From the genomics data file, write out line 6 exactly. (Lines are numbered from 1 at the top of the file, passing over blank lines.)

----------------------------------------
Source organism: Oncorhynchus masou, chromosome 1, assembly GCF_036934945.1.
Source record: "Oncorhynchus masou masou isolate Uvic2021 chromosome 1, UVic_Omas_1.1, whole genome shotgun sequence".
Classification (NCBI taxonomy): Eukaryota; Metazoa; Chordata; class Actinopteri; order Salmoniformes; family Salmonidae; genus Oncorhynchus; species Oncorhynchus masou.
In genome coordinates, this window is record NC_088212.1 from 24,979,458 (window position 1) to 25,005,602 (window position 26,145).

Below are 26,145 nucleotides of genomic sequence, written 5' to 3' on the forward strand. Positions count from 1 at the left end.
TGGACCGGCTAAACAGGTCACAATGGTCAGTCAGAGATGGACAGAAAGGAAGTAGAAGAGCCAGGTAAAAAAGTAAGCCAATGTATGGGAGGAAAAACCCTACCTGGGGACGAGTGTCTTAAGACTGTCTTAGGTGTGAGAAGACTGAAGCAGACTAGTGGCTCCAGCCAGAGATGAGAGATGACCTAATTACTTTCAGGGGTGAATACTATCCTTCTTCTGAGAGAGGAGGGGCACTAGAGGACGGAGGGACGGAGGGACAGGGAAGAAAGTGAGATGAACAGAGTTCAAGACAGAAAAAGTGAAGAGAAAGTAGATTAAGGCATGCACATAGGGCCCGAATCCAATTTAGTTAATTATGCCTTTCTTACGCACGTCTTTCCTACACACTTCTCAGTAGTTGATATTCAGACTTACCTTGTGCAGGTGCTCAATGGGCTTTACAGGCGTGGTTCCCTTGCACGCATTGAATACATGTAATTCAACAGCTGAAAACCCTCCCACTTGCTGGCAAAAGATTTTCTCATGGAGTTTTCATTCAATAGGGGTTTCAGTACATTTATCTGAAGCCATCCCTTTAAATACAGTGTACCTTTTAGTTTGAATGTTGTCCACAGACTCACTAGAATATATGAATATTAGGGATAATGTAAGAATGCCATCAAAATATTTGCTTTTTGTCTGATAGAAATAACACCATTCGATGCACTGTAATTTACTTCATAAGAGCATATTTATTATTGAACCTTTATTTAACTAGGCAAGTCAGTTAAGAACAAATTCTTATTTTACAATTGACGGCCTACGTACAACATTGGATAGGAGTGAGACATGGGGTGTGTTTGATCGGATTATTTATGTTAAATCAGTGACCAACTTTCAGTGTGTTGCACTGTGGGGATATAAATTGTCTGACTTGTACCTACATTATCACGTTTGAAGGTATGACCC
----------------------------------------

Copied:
TGGACCGGCTAAACAGGTCACAATGGTCAGTCAGAGATGGACAGAAAGGAAGTAGAAGAGCCAGGTAAAAAAGTAAGCCAATGTATGGGAGGAAAAACCCTACCTGGGGACGAGTGTCTTAAGACTGTCTTAGGTGTGAGAAGACTGAAGCAGACTAGTGGCTCCAGCCAGAGATGAGAGATGACCTAATTACTTTCAGGGGTGAATACTATCCTTCTTCTGAGAGAGGAGGGGCACTAGAGGACGGAGGGACGGAGGGACAGGGAAGAAAGTGAGATGAACAGAGTTCAAGACAGAAAAAGTGAAGAGAAAGTAGATTAAGGCATGCACATAGGGCCCGAATCCAATTTAGTTAATTATGCCTTTCTTACGCACGTCTTTCCTACACACTTCTCAGTAGTTGATATTCAGACTTACCTTGTGCAGGTGCTCAATGGGCTTTACAGGCGTGGTTCCCTTGCACGCATTGAATACATGTAATTCAACAGCTGAAAACCCTCCCACTTGCTGGCAAAAGATTTTCTCATGGAGTTTTCATTCAATAGGGGTTTCAGTACATTTATCTGAAGCCATCCCTTTAAATACAGTGTACCTTTTAGTTTGAATGTTGTCCACAGACTCACTAGAATATATGAATATTAGGGATAATGTAAGAATGCCATCAAAATATTTGCTTTTTGTCTGATAGAAATAACACCATTCGATGCACTGTAATTTACTTCATAAGAGCATATTTATTATTGAACCTTTATTTAACTAGGCAAGTCAGTTAAGAACAAATTCTTATTTTACAATTGACGGCCTACGTACAACATTGGATAGGAGTGAGACATGGGGTGTGTTTGATCGGATTATTTATGTTAAATCAGTGACCAACTTTCAGTGTGTTGCACTGTGGGGATATAAATTGTCTGACTTGTACCTACATTATCACGTTTGAAGGTATGACCC